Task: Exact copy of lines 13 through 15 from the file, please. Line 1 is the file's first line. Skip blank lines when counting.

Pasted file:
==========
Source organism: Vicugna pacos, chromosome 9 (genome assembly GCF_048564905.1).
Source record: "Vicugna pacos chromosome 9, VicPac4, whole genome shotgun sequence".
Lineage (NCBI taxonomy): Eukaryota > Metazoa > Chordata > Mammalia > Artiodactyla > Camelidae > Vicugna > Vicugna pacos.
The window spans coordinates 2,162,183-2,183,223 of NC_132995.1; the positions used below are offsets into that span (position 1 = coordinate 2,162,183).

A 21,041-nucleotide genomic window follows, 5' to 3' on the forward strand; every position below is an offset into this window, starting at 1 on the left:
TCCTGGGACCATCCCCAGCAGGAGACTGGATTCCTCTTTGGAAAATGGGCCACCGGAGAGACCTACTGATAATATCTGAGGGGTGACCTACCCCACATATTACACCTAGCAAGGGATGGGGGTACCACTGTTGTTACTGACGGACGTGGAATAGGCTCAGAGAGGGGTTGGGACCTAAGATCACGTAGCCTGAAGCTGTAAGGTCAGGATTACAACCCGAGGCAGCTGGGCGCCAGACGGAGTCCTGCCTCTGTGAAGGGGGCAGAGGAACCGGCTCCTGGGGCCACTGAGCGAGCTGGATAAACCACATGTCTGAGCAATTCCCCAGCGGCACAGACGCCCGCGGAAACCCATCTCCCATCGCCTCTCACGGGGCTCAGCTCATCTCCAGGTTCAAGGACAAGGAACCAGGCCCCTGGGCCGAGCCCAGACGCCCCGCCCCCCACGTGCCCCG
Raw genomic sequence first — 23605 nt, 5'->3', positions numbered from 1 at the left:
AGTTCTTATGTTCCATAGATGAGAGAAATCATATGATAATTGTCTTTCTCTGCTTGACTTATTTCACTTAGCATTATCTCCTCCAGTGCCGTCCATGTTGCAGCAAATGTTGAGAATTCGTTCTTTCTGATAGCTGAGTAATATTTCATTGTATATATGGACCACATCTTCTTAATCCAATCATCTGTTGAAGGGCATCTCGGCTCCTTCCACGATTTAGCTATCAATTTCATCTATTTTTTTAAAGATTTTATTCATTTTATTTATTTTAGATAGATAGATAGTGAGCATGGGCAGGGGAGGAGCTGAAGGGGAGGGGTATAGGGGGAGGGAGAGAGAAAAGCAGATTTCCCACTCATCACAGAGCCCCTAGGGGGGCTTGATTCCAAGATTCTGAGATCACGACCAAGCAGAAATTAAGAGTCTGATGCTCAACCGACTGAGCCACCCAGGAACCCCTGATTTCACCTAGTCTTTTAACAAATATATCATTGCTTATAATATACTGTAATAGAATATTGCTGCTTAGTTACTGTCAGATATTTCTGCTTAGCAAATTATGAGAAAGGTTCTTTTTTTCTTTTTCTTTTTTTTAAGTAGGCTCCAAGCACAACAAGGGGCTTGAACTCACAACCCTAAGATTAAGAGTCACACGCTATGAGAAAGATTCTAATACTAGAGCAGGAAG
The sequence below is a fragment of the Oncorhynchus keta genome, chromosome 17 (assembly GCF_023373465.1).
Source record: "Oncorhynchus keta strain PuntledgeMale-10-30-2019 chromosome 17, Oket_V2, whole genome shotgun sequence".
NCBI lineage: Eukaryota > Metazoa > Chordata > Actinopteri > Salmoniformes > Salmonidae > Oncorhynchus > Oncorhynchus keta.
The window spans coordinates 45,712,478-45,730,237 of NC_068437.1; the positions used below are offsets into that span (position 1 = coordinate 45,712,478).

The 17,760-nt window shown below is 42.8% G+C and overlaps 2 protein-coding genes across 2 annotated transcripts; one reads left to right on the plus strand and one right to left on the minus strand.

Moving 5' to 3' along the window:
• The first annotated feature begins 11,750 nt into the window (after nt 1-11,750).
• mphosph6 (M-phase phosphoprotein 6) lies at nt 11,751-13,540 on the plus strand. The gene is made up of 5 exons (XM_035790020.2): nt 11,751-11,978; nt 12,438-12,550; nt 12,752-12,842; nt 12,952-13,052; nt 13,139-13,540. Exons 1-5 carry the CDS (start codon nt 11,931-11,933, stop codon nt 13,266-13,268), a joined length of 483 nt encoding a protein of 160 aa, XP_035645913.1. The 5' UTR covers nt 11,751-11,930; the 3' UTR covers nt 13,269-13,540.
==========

The 17,760-nt window shown below is 42.8% G+C and overlaps 2 protein-coding genes across 2 annotated transcripts; one reads left to right on the plus strand and one right to left on the minus strand.

Moving 5' to 3' along the window:
• The first annotated feature begins 11,750 nt into the window (after nt 1-11,750).